De facto and married couples have the same rights under the Family Law Act 1975. A relationship is deemed to be a de facto relationship under this legislation if the couple is not married or related and has lived together on a genuine domestic basis. De facto relationships can exist between parties of the same sex or the opposite sex.

For de facto couples, the time limit on commencing proceedings begins after the breakdown of the relationship. If you and your former partner disagree about when the relationship broke down, this can be determined by the court. The longer you wait, the more difficult it may become to prove that you are commencing proceedings within the time limit allowed.

There is no time limit for setting aside an existing property order, or for varying, reviving or setting aside an existing maintenance order. Parenting proceedings are not subject to any time limit, as long as the child is under eighteen years of age.

Am I in a de facto relationship?

A genuine domestic relationship is determined with consideration of the duration of the relationship, nature and extent of common residence during the relationship, existence of a sexual relationship, degree of financial dependence or interdependence, the ownership and existence of property of the parties, the degree of mutual commitment to a shared life, the registration of the relationship under State law, the care and support of any children, and the public perception of the relationship.

When can the Court determine my dispute?

For the Court to determine your financial dispute, you must be in a genuine domestic relationship, and have a geographical connection to a participating jurisdiction. You must also:

  • have been in a relationship for a period of at least two years (these can be separate and aggregating periods instead of one continuous period);
  • have a child of the de facto relationship;
  • have registered the relationship under a prescribed State law; or,
  • be in a situation where failing to recognise the significant contributions of one party would result in serious injustice.

There are time limitations on applying to the Court after the breakdown of your de facto relationship. You must apply within two years of the date of separation, unless you have the leave of the Court to apply outside of this period.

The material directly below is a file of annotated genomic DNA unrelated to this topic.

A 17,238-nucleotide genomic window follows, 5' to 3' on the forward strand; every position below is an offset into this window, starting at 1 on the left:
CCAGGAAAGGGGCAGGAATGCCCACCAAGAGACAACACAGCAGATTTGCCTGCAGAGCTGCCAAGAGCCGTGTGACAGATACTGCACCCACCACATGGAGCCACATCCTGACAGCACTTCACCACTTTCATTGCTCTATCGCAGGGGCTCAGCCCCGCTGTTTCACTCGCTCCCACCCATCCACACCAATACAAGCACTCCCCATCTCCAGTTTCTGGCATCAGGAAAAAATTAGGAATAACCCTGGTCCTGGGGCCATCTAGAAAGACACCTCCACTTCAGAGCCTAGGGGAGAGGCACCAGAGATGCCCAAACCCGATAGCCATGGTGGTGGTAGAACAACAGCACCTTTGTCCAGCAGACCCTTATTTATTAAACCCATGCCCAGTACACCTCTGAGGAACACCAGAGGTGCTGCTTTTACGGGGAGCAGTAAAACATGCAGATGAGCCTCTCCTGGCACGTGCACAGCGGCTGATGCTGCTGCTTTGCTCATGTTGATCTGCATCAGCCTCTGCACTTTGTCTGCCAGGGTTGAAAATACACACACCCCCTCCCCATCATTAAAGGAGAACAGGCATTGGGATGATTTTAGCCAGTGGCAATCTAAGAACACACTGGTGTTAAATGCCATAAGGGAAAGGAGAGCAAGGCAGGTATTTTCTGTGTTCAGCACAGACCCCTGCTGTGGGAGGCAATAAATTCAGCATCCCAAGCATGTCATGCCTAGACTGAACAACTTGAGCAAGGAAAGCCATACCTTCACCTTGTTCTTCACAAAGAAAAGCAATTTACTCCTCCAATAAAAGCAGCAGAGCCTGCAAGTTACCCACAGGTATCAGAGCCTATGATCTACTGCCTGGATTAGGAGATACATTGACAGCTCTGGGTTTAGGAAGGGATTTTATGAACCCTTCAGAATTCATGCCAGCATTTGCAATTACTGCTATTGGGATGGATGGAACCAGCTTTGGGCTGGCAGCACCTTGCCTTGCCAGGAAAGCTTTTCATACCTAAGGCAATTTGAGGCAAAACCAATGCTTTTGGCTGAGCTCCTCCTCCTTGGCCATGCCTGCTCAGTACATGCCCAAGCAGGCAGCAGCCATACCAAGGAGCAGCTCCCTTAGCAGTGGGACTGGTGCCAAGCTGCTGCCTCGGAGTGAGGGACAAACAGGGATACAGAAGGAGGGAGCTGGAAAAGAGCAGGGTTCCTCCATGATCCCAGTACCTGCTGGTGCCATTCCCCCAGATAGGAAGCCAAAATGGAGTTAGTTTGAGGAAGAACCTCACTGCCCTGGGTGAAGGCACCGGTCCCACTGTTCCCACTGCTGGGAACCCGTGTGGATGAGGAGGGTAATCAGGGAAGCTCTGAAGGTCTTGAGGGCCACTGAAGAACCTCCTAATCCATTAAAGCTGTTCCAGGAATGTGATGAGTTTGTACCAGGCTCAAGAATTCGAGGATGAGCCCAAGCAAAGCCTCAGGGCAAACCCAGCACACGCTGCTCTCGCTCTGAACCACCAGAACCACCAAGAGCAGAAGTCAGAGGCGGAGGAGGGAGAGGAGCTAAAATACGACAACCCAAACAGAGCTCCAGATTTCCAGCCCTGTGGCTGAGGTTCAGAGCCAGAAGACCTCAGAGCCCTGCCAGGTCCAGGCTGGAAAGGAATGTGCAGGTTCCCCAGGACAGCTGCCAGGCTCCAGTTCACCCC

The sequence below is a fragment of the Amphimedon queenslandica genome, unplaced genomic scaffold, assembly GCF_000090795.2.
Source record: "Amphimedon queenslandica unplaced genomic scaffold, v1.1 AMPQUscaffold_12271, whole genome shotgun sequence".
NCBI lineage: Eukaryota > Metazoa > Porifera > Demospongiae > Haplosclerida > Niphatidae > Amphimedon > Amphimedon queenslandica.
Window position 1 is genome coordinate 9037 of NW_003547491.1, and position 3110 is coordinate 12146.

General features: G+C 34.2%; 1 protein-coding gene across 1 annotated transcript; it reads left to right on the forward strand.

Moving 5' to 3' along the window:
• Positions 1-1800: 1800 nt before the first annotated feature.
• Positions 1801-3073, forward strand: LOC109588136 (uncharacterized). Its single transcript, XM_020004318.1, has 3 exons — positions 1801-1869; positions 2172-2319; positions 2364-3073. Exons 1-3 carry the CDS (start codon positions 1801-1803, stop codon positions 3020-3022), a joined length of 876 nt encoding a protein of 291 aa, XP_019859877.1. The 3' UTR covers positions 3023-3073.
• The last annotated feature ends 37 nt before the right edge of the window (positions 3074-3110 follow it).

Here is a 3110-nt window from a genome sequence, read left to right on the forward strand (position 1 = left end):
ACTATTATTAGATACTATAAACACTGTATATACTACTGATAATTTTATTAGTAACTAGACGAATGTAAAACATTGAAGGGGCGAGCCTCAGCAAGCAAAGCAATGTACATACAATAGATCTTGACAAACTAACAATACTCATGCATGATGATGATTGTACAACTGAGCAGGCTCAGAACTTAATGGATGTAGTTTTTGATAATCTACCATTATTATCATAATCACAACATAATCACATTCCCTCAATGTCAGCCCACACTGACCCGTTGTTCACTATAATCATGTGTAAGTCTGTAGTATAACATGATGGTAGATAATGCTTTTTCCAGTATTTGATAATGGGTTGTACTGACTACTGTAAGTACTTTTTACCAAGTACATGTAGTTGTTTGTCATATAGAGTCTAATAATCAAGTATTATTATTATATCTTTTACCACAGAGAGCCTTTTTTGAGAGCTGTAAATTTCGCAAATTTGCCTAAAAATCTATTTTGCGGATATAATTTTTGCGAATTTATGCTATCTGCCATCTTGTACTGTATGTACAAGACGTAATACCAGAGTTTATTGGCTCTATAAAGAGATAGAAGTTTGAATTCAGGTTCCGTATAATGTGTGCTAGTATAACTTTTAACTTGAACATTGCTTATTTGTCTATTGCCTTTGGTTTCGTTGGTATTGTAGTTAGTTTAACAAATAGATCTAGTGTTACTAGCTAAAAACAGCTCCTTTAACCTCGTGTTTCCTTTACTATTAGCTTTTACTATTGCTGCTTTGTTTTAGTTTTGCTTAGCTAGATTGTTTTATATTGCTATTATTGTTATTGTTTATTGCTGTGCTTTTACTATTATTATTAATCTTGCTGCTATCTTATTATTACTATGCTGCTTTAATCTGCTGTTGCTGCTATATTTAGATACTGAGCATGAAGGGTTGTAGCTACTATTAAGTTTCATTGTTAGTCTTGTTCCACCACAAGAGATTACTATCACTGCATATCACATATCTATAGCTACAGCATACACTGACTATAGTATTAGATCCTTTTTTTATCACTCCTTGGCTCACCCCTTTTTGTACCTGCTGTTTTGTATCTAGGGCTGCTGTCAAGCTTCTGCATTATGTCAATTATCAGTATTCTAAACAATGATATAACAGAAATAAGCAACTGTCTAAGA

A geographical connection to a participating jurisdiction is determined with consideration of whether one or both of the parties was resident in a state or territory of Australia when the application to the Court was made, and that;

  • both parties were ordinarily resident in a state or territory of Australia during at least one third of the relationship;
  • one or both of the parties made substantial contributions in relation to the relationship in one or more state or territory of Australia; or,
  • The parties were ordinarily resident in a state or territory of Australia at the time of the breakdown of the relationship. 

If the Court is satisfied that a de facto relationship exists (registered or otherwise), there is a child of the relationship, or that one or both parties made substantial contributions to the joint property pool that would lead to injustice if not adjusted, then you may be able to seek a property adjustment or other financial orders. 

If you are in a registered de facto relationship, you can lodge an application to revoke this registration through Service NSW, or your state service.

Are you dealing with a de facto separation? Do you need advice around your interests and entitlements, or de-registering your relationship? Contact us here to find out how we can help you.

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